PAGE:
Jim Edmondson is the director of “Angels in America: Millennium Approaches,” by Tony Kushner, now playing at Southern Oregon University’s Main Stage Theatre. A magnificent hallucinatory fantasy, the play offers a deeply personal look at the victims of the AIDS epidemic in the 1980s, a time of sexual promiscuity and social oppression. I met with Edmondson in the theater during a technical rehearsal.
JE: The scope of the play is huge. I assigned the cast to study subjects such as: Civil Rights; the House Un-American Activities Committee; Roy Cohen; the history of drag, and leather bars in America; the early medical and political response to the epidemic; Rock Hudson; the plagues of the 13th and 17th century. The Angel brought in charts of the structure of heaven. It’s been interesting to research the clothes of the early ’80s, and how strange they were.
The play is interesting because it is so political, so religious, so compassionate and so despicable. The range of experience is great. It’s so enormous in its scope: that you’d have ghosts and fantasies, and historical figures. Kushner was very daring to put all that into the same world.
t’s an intricate play. There are 26 scenes. This play is very Shakespearean in range, and in depth, and in the kinds of people that he wrote about. Kushner did not make an easy judgment about anybody. It’s very interesting. It’s not easy stuff.
EH: Tell me about the staging.
JE: It’s divinely neutral, the way Elizabethan stages were. Shakespeare was very cinematic. Angus Bowmer said that, if Shakespeare were writing today, he would have been in Hollywood, and he would have developed the lap-dissolve among other film editing techniques. You realize what a perfect stage the Elizabethan Theater was for his plays, he could reveal people in a second.
It’s filled with unusual scenes. Nothing is specific in time and place, but you have furniture from the early ’80s (and once in a while) park benches, bedrooms, bars, hospital rooms, and a small apartment in the Bronx. Lighting and sound probably tell it more than anything. What is a fantasy like? How is it lit? Is it comforting or terrifying? No other playwright has reached into other dimensions as much as Kushner did. He says no black-outs, and he means it. It’s all got to flow, and flow, and flow.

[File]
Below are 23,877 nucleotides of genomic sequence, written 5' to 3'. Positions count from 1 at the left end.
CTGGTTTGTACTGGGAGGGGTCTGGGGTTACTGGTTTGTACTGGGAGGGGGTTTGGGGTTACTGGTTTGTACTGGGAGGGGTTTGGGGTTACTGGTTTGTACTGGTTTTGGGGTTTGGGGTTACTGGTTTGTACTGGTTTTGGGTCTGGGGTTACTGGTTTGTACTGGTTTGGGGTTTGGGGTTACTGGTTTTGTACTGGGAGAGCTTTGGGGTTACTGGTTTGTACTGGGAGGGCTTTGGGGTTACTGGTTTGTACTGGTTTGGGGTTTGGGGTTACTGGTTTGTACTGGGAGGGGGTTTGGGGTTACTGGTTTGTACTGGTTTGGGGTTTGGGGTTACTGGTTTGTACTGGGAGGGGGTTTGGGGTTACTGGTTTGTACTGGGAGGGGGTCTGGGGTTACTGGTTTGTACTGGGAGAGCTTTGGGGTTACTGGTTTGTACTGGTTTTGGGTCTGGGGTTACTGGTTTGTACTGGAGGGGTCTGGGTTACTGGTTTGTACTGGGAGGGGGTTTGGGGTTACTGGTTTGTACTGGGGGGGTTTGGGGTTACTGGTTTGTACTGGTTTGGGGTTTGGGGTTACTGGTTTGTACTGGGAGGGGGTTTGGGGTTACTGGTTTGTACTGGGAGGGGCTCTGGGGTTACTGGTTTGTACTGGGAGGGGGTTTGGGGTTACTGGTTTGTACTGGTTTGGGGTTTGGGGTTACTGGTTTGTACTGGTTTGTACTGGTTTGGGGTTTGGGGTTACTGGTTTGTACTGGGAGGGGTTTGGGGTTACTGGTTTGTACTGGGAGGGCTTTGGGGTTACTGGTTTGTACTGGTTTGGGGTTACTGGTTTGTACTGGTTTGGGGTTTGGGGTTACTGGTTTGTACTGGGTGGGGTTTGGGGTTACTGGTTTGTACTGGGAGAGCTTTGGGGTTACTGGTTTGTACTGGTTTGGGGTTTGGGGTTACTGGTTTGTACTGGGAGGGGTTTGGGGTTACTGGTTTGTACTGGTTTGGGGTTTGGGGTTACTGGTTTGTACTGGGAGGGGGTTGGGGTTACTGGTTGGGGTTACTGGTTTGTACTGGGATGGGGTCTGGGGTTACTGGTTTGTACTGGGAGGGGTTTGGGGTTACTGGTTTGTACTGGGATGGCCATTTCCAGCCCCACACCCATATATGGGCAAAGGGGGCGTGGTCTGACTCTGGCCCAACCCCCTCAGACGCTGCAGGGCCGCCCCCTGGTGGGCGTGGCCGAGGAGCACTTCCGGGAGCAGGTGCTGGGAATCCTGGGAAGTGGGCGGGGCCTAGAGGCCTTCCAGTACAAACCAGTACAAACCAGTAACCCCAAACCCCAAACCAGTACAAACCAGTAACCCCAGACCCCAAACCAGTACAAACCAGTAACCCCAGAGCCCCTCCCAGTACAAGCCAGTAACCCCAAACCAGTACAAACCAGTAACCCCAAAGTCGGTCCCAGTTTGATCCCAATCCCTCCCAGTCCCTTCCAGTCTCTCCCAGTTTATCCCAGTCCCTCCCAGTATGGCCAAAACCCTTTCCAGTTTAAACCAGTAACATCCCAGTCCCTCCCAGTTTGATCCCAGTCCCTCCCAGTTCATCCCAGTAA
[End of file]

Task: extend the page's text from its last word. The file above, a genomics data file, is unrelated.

EH: What will the audience take away?
JE: This play is broad and far-reaching, in terms of the political and religious climate, and the plea for compassion and grace.
I believe the play is ultimately hopeful on a personal level. Throughout, there is the idea of taking personal responsibility for your life. It is eventually a hopeful statement about individual people in the face of very strange hardships: Who had compassion and who didn’t? And what an individual call that turned out to be. I hope what they’re getting out of it is: Compassion belongs to all ages if you choose it.
I’m glad to be doing something that is so demanding. I have to remind the students at times, “You’re doing the hard stuff. You’re doing one of the hardest plays ever written in modern English, so be kind to yourself and work harder.” I hope they remember it as the important play it is.
It will be interesting to see what plays come out of our time.